Small to medium enterprises that believe they have been mis-sold complex interest rate swap agreements (IRSA), but were excluded from the regulator's scheme, are looking to band together to take Britain's biggest banks to court.

Speaking exclusively to IBTimes TV, chairman of independent lobby group Bully-Banks Jeremy Roe said many businesses have either felt let down by the Financial Conduct Authority's (FCA) review or have been excluded from the outset and are therefore weighing up the option to join forces to sue the banks for compensation.

"There were nearly 30,000 of these products sold to SMEs, 35% of those were excluded from that scheme in the first place," said Roe.

"We have 20% of those businesses, who were included in that scheme, now having wholly unsatisfactory redress offers. Our view is simple, all those businesses should come together and we're going to organise and orchestrate the resolution of this issue, ultimately in the courts.

"It's about getting businesses to work together to get to the second stage in our campaign, which is get a resolution after experiencing an ultimately unsatisfactory scheme.

"What we are saying is that we need to collaborate and coordinate and the data we have will help all of those excluded from the scheme."

The FCA reviews process allows the banks, with the help of an independent reviewer that the financials also appoint, to investigate the IRSAs sold to determine if mis-selling occurred.

The banks are also in charge of deciding whether compensation is due and also the scale of redress. However, there is no deadline for any of the investigations or a scale of compensation within the agreement.

Banks have set aside around £3bn to deal with the scandal but this total includes coverage for administrative costs, such as staffing.

What is an IRSA?

Interest rate swap agreements are contracts between banks and customers where typically one side pays a floating or variable rate of interest and receives a fixed rate of interest payments in exchange.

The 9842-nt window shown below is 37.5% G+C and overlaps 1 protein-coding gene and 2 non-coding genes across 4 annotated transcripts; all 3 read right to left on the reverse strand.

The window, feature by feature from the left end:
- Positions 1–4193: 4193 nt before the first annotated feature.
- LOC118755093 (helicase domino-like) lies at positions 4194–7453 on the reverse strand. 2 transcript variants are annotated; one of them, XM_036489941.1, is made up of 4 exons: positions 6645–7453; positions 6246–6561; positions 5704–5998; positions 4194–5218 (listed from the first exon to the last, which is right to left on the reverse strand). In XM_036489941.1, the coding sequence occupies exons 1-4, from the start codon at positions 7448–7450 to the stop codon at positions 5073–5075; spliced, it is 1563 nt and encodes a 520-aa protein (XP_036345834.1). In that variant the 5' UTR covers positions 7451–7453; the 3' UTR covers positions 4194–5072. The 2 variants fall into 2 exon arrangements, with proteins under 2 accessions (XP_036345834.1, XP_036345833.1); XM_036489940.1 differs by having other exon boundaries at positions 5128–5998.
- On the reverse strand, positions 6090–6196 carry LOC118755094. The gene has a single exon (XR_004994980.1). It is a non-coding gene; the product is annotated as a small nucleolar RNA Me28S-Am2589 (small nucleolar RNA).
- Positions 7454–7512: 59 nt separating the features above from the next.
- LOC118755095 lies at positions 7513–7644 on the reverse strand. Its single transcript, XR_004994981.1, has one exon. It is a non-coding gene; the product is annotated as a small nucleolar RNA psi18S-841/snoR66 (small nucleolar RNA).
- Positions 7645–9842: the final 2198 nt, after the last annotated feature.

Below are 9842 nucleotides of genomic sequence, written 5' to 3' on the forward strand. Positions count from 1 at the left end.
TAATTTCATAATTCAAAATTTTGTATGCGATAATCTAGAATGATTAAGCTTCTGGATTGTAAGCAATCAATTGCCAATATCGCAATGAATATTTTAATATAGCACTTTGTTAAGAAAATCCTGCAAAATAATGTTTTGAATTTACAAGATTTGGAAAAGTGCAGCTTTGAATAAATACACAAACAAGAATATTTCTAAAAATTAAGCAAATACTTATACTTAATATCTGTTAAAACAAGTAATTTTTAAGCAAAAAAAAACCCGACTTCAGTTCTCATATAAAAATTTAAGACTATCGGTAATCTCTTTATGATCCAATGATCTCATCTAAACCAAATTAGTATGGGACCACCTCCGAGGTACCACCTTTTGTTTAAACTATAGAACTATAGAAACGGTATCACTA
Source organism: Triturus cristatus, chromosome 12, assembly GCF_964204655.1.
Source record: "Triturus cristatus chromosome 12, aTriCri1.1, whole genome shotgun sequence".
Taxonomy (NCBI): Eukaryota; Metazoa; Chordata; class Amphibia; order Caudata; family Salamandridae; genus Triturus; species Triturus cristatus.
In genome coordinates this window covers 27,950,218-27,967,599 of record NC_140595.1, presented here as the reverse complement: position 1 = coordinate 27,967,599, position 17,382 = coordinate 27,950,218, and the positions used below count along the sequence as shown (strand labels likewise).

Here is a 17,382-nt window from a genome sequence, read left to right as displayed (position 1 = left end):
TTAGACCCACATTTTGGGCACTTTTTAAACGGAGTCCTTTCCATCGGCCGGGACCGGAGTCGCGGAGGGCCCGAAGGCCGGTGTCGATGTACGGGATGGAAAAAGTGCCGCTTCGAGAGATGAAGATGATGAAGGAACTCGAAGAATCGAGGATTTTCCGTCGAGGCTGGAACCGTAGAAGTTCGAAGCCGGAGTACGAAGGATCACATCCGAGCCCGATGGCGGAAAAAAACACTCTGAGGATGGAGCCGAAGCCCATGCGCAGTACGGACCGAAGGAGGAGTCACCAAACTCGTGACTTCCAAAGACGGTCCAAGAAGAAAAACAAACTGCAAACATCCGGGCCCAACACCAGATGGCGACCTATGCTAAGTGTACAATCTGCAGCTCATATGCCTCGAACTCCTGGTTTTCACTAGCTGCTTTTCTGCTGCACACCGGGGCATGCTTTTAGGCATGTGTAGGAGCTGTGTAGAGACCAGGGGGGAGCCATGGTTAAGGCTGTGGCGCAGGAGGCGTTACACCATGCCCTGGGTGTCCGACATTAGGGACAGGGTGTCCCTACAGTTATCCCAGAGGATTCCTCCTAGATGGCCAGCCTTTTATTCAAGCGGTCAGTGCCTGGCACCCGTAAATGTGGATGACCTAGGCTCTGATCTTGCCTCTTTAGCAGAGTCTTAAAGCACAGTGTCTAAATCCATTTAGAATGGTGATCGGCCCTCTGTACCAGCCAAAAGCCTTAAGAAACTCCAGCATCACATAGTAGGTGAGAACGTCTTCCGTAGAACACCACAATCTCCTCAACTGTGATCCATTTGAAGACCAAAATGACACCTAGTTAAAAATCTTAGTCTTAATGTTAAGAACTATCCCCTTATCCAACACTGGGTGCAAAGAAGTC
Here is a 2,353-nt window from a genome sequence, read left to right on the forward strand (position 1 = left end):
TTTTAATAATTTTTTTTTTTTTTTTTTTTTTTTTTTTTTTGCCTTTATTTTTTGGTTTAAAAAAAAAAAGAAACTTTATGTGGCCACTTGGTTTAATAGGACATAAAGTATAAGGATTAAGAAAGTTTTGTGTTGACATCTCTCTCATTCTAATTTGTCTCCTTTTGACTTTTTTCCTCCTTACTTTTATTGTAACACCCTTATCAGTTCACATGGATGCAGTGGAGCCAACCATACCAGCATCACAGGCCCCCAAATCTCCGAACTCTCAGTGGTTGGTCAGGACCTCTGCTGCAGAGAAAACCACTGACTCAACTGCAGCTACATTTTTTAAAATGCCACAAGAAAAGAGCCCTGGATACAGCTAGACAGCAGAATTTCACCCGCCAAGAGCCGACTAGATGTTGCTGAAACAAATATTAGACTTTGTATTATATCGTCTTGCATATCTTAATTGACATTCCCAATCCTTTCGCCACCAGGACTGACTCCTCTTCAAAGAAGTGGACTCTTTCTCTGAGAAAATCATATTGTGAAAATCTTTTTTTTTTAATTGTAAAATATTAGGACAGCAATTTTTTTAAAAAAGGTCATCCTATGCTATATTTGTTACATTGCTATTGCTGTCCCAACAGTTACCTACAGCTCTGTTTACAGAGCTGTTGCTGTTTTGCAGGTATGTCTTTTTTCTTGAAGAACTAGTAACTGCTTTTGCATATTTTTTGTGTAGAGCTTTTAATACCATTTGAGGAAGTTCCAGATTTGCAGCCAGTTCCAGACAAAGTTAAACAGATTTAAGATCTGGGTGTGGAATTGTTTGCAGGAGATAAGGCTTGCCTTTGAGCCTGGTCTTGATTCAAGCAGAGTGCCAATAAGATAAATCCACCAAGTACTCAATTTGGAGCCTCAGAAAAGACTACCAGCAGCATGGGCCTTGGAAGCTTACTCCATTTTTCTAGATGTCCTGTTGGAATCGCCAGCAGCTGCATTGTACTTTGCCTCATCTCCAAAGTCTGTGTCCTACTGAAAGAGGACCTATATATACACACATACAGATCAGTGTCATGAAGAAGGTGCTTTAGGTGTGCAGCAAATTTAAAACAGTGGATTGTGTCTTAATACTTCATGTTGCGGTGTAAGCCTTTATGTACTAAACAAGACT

Such contracts are used to hedge against extreme movements in market interest rates over a given period. Companies that saw the value of these products move against them as rates fell during the recession now owe banks inordinate sums of money in yearly interest payments.

The latest set of FCA data shows banks have also only paid out 20% of the money set aside to deal with the scandal, despite the redress scheme nearing the end.

"Around 13,000 customers (80%) have already received a redress determination," said the watchdog in a statement at the time.

In total, banks have forked out only £798m to 5,732 customers, out of nearly 30,000 cases assessed for potential mis-selling within 12 months of starting the review.

"The FCA are being optimistic that the review is coming to an end. The review is an odd process and while thousands have been given redress, there are some that have either been excluded from the scheme (after being sophisticated investors) or only offered another product in the IRSA's place," said Roe.

"For the 20% of the businesses offered 'redress', we deem the results as 'bad'. For example, these SMEs have either been offered alternative derivatives product- a swap for a swap- and little or no redress at all.

"We have stated for two years that alternative product is not an equitable solution or appropriate form of redress and we will continue to challenge that. Furthermore, very few have resolved consequential loss claims and this is a huge issue."

For the full video interview, check out IBTimes TV or the video at the top of the page.

FCA and Barclays' Statement

The FCA responded to the interview with a statement to IBTimes UK:

"It is hugely disappointing that thousands of small businesses were mis-sold these products and left out of pocket. That is why we have acted to get firms the fair redress they're due.

"This is a huge compensation scheme that has seen 30,000 cases reviewed, which to date has returned almost £800m to over 5,700 small businesses, and thousands more have offers of compensation in the post.

"We designed this compensation scheme to be as quick as possible, as simple to understand as we could make it and, above all, fair. That means ensuring that those smaller businesses that were unlikely to have the specific expertise to understand the risks are put them back in the position they would have been in had they not been mis-sold these products.

"To ensure it was fair, we put in place independent reviewers to check the banks' work, look over complaints and agree that decisions on redress were equitable. And, when we were concerned about the pace of the review, we made changes with the banks that resulted in a speeding up of payments of initial redress."

Barclays, which is also cited in the video interview said in a statement to IBTimes UK:

"It is in Barclays' interests as well as our customers to complete this complex review as fast as possible and our 600 dedicated staff are working hard to achieve this. Where we have made mistakes, we will put them right."